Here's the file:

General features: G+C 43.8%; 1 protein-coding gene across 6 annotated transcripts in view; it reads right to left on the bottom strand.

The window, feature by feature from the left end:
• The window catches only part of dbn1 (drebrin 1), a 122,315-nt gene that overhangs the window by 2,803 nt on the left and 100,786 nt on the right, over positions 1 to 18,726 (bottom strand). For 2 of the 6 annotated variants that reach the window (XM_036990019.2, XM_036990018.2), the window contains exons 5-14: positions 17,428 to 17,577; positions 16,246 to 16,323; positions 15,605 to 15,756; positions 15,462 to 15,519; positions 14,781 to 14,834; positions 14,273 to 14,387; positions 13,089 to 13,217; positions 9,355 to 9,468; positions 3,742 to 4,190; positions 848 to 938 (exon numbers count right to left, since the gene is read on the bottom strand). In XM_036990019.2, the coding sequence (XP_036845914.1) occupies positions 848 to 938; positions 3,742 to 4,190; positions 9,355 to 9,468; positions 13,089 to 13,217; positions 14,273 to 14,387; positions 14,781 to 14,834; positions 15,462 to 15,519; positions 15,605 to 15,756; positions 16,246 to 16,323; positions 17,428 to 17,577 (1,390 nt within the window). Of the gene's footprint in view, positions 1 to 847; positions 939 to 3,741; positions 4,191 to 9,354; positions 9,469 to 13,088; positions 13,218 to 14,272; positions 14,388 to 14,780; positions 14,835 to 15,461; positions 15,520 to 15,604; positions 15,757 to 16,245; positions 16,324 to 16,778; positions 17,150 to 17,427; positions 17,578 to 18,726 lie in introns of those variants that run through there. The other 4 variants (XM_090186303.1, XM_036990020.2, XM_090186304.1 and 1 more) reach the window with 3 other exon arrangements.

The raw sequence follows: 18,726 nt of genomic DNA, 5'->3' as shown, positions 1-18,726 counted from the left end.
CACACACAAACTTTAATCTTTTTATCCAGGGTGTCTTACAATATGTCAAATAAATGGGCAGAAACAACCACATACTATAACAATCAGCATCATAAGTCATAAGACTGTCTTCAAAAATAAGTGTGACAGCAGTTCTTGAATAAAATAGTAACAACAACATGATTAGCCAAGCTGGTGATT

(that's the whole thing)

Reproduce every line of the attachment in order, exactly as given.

General features: G+C 43.8%; 1 protein-coding gene across 6 annotated transcripts in view; it reads right to left on the bottom strand.

The window, feature by feature from the left end:
• The window catches only part of dbn1 (drebrin 1), a 122,315-nt gene that overhangs the window by 2,803 nt on the left and 100,786 nt on the right, over positions 1 to 18,726 (bottom strand). For 2 of the 6 annotated variants that reach the window (XM_036990019.2, XM_036990018.2), the window contains exons 5-14: positions 17,428 to 17,577; positions 16,246 to 16,323; positions 15,605 to 15,756; positions 15,462 to 15,519; positions 14,781 to 14,834; positions 14,273 to 14,387; positions 13,089 to 13,217; positions 9,355 to 9,468; positions 3,742 to 4,190; positions 848 to 938 (exon numbers count right to left, since the gene is read on the bottom strand). In XM_036990019.2, the coding sequence (XP_036845914.1) occupies positions 848 to 938; positions 3,742 to 4,190; positions 9,355 to 9,468; positions 13,089 to 13,217; positions 14,273 to 14,387; positions 14,781 to 14,834; positions 15,462 to 15,519; positions 15,605 to 15,756; positions 16,246 to 16,323; positions 17,428 to 17,577 (1,390 nt within the window). Of the gene's footprint in view, positions 1 to 847; positions 939 to 3,741; positions 4,191 to 9,354; positions 9,469 to 13,088; positions 13,218 to 14,272; positions 14,388 to 14,780; positions 14,835 to 15,461; positions 15,520 to 15,604; positions 15,757 to 16,245; positions 16,324 to 16,778; positions 17,150 to 17,427; positions 17,578 to 18,726 lie in introns of those variants that run through there. The other 4 variants (XM_090186303.1, XM_036990020.2, XM_090186304.1 and 1 more) reach the window with 3 other exon arrangements.

The raw sequence follows: 18,726 nt of genomic DNA, 5'->3' as shown, positions 1-18,726 counted from the left end.
CACACACAAACTTTAATCTTTTTATCCAGGGTGTCTTACAATATGTCAAATAAATGGGCAGAAACAACCACATACTATAACAATCAGCATCATAAGTCATAAGACTGTCTTCAAAAATAAGTGTGACAGCAGTTCTTGAATAAAATAGTAACAACAACATGATTAGCCAAGCTGGTGATT